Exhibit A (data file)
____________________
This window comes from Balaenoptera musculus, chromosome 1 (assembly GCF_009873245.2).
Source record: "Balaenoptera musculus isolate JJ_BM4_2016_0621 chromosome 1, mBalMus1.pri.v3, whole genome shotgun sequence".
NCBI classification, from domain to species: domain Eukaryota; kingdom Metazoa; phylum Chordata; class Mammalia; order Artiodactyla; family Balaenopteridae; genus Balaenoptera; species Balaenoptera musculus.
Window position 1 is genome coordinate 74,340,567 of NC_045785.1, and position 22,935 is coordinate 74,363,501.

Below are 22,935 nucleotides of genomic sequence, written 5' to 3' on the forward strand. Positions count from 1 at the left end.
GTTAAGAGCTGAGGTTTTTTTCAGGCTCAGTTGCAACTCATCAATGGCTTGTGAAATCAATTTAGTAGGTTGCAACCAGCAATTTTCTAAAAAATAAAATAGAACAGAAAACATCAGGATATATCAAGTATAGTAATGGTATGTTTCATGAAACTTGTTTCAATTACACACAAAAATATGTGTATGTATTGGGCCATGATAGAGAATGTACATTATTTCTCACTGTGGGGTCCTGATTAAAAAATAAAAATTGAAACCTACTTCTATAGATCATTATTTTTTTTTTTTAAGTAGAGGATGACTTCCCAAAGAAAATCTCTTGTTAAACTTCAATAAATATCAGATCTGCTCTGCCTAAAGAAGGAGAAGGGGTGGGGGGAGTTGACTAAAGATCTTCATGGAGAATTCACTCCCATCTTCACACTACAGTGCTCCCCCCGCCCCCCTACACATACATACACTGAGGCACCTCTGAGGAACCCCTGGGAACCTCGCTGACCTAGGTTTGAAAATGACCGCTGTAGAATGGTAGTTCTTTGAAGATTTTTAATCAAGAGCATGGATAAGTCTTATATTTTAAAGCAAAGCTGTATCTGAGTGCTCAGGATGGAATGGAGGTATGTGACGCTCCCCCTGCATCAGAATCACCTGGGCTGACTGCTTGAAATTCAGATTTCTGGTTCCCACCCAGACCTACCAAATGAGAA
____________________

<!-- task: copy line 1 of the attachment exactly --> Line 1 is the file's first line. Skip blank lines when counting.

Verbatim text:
This window comes from Balaenoptera musculus, chromosome 1 (assembly GCF_009873245.2).